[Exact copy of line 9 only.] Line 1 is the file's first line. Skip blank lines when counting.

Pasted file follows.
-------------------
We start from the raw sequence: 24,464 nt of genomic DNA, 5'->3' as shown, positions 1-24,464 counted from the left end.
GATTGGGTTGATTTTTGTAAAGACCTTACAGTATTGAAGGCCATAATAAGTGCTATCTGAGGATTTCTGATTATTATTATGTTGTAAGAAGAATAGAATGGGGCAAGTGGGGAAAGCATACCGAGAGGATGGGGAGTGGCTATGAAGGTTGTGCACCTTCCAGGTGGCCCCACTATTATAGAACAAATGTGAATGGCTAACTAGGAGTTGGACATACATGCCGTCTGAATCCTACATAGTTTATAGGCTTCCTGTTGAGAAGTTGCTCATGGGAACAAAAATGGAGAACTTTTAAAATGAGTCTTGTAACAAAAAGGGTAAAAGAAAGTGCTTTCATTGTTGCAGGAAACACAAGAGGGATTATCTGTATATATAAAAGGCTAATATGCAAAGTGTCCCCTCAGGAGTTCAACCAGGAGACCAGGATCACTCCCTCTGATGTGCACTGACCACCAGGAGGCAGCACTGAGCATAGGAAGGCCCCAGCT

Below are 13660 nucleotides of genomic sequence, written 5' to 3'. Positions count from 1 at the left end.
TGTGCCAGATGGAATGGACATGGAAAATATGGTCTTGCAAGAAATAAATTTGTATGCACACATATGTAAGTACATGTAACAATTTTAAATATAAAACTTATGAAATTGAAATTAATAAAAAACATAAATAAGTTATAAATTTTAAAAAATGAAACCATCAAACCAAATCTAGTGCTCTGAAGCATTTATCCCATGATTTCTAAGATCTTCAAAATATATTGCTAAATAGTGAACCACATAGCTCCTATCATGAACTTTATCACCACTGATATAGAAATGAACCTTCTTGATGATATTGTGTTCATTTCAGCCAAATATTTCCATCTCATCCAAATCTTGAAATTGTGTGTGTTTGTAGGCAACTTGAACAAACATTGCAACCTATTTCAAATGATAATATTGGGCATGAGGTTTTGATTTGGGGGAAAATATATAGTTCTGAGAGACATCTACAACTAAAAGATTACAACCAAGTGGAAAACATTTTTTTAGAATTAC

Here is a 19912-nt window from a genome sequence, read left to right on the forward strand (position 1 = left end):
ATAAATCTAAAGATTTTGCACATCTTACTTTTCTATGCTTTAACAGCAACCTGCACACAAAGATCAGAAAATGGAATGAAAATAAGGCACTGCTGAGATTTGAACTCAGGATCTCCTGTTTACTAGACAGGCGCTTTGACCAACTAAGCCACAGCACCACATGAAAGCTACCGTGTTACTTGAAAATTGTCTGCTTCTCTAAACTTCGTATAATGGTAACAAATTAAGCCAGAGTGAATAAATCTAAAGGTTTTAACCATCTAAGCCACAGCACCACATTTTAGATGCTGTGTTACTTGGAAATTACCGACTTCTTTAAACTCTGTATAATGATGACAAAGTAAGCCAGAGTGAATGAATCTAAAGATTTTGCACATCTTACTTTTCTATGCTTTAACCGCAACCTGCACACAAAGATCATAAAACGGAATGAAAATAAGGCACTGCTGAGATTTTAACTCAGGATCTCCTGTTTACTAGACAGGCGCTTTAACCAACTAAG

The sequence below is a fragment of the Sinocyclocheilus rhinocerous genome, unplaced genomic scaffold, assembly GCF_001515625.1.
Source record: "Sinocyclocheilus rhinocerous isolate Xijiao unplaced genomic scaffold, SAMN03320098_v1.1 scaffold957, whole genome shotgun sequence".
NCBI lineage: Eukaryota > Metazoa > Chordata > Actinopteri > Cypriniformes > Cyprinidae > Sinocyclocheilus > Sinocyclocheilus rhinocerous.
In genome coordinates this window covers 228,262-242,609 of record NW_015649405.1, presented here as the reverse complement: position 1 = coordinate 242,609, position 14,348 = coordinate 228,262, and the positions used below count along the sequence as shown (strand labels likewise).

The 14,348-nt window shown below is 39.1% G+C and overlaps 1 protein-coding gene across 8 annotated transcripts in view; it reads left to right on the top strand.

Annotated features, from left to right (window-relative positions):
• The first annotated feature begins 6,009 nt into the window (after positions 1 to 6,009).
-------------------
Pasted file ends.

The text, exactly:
NCBI lineage: Eukaryota > Metazoa > Chordata > Actinopteri > Cypriniformes > Cyprinidae > Sinocyclocheilus > Sinocyclocheilus rhinocerous.